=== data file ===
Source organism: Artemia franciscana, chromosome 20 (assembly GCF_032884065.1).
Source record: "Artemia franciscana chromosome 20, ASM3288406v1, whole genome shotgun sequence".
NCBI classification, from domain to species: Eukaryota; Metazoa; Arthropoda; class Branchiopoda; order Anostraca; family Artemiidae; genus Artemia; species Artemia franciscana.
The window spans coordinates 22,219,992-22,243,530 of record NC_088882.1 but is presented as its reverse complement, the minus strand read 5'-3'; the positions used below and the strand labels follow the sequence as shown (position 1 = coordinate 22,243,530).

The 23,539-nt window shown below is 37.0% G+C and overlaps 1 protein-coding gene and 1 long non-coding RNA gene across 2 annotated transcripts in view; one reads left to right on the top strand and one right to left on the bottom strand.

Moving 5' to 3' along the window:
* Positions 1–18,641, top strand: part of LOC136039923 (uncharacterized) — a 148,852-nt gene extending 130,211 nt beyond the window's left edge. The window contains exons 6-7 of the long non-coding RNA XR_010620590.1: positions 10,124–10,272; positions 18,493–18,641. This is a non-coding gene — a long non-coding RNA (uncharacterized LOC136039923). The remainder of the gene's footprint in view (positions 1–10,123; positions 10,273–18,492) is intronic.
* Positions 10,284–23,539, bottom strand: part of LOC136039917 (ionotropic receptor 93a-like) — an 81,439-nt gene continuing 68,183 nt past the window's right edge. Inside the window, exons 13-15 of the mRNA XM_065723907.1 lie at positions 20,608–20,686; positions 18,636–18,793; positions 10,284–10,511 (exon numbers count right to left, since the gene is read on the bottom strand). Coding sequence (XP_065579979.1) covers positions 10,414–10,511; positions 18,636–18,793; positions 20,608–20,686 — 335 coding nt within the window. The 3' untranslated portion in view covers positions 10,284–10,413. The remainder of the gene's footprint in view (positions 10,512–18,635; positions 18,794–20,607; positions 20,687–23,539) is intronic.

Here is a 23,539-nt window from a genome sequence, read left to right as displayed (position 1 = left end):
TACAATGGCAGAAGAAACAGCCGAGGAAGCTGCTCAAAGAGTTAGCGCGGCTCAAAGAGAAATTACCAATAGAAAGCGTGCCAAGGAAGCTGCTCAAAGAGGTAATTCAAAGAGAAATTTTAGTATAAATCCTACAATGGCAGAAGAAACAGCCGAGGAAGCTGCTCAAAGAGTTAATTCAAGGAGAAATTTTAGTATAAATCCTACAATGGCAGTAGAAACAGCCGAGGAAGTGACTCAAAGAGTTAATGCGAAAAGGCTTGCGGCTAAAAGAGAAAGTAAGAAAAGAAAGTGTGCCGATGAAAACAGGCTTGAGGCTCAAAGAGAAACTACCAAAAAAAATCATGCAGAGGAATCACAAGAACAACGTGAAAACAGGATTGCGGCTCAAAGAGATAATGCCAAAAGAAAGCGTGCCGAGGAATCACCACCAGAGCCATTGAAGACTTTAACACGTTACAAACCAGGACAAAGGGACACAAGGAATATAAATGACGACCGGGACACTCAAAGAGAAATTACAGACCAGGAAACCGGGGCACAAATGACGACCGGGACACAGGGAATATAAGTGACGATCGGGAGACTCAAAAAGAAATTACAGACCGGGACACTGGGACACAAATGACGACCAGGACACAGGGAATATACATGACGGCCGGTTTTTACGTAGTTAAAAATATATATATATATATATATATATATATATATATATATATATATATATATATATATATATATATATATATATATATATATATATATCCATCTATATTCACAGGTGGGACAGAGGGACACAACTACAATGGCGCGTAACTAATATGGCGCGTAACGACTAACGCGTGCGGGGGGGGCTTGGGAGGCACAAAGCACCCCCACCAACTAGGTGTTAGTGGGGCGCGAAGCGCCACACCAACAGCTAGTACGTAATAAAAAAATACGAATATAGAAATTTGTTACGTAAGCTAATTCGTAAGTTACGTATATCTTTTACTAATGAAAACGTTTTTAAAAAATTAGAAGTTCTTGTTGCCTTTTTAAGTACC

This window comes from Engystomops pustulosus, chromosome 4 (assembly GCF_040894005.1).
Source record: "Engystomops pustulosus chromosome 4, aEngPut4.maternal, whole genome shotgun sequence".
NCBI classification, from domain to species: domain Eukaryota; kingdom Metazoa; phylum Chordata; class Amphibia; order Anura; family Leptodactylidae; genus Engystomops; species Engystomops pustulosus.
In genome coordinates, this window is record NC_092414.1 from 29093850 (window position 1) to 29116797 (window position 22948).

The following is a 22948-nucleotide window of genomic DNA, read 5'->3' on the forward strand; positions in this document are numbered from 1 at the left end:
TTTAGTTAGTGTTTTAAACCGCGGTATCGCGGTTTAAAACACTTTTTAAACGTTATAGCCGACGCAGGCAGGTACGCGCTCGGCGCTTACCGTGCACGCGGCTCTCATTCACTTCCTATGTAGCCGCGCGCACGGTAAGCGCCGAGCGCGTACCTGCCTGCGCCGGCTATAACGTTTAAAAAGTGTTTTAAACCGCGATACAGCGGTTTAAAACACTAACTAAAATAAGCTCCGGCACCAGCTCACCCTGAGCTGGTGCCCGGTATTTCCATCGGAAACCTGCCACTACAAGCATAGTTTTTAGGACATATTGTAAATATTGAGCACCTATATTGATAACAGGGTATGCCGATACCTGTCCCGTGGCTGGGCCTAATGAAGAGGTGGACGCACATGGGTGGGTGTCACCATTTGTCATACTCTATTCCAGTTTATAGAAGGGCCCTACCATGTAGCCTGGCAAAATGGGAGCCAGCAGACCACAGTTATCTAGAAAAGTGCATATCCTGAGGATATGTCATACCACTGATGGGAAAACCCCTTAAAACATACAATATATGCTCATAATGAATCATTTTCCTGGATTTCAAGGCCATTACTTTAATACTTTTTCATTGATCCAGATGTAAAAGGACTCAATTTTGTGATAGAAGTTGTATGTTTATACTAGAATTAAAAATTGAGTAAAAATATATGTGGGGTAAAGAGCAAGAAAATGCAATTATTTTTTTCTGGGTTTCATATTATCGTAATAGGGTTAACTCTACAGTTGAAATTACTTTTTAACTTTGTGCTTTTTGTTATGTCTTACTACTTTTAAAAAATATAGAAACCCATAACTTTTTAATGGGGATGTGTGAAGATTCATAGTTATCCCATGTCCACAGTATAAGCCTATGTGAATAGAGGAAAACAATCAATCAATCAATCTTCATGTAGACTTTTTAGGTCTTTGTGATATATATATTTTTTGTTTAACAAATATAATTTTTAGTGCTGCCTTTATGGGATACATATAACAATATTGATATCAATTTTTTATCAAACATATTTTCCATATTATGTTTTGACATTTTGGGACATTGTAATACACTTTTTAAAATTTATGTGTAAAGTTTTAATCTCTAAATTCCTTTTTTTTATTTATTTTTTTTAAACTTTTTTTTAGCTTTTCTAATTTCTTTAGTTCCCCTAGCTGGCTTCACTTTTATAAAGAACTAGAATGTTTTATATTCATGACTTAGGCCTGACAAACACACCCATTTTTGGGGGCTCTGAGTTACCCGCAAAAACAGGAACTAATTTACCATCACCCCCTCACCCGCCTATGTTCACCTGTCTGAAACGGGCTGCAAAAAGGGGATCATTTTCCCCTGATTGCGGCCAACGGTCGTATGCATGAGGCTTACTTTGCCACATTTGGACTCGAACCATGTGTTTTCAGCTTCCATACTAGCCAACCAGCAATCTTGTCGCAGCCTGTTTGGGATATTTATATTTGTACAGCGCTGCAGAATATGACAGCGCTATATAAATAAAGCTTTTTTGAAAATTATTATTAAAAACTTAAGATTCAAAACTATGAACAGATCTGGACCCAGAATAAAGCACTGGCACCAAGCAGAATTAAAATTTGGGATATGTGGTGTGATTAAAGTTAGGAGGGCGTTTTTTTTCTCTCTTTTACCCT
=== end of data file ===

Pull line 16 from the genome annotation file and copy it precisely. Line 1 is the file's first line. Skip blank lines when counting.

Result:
TTTAGTTAGTGTTTTAAACCGCGGTATCGCGGTTTAAAACACTTTTTAAACGTTATAGCCGACGCAGGCAGGTACGCGCTCGGCGCTTACCGTGCACGCGGCTCTCATTCACTTCCTATGTAGCCGCGCGCACGGTAAGCGCCGAGCGCGTACCTGCCTGCGCCGGCTATAACGTTTAAAAAGTGTTTTAAACCGCGATACAGCGGTTTAAAACACTAACTAAAATAAGCTCCGGCACCAGCTCACCCTGAGCTGGTGCCCGGTATTTCCATCGGAAACCTGCCACTACAAGCATAGTTTTTAGGACATATTGTAAATATTGAGCACCTATATTGATAACAGGGTATGCCGATACCTGTCCCGTGGCTGGGCCTAATGAAGAGGTGGACGCACATGGGTGGGTGTCACCATTTGTCATACTCTATTCCAGTTTATAGAAGGGCCCTACCATGTAGCCTGGCAAAATGGGAGCCAGCAGACCACAGTTATCTAGAAAAGTGCATATCCTGAGGATATGTCATACCACTGATGGGAAAACCCCTTAAAACATACAATATATGCTCATAATGAATCATTTTCCTGGATTTCAAGGCCATTACTTTAATACTTTTTCATTGATCCAGATGTAAAAGGACTCAATTTTGTGATAGAAGTTGTATGTTTATACTAGAATTAAAAATTGAGTAAAAATATATGTGGGGTAAAGAGCAAGAAAATGCAATTATTTTTTTCTGGGTTTCATATTATCGTAATAGGGTTAACTCTACAGTTGAAATTACTTTTTAACTTTGTGCTTTTTGTTATGTCTTACTACTTTTAAAAAATATAGAAACCCATAACTTTTTAATGGGGATGTGTGAAGATTCATAGTTATCCCATGTCCACAGTATAAGCCTATGTGAATAGAGGAAAACAATCAATCAATCAATCTTCATGTAGACTTTTTAGGTCTTTGTGATATATATATTTTTTGTTTAACAAATATAATTTTTAGTGCTGCCTTTATGGGATACATATAACAATATTGATATCAATTTTTTATCAAACATATTTTCCATATTATGTTTTGACATTTTGGGACATTGTAATACACTTTTTAAAATTTATGTGTAAAGTTTTAATCTCTAAATTCCTTTTTTTTATTTATTTTTTTTAAACTTTTTTTTAGCTTTTCTAATTTCTTTAGTTCCCCTAGCTGGCTTCACTTTTATAAAGAACTAGAATGTTTTATATTCATGACTTAGGCCTGACAAACACACCCATTTTTGGGGGCTCTGAGTTACCCGCAAAAACAGGAACTAATTTACCATCACCCCCTCACCCGCCTATGTTCACCTGTCTGAAACGGGCTGCAAAAAGGGGATCATTTTCCCCTGATTGCGGCCAACGGTCGTATGCATGAGGCTTACTTTGCCACATTTGGACTCGAACCATGTGTTTTCAGCTTCCATACTAGCCAACCAGCAATCTTGTCGCAGCCTGTTTGGGATATTTATATTTGTACAGCGCTGCAGAATATGACAGCGCTATATAAATAAAGCTTTTTTGAAAATTATTATTAAAAACTTAAGATTCAAAACTATGAACAGATCTGGACCCAGAATAAAGCACTGGCACCAAGCAGAATTAAAATTTGGGATATGTGGTGTGATTAAAGTTAGGAGGGCGTTTTTTTTCTCTCTTTTACCCT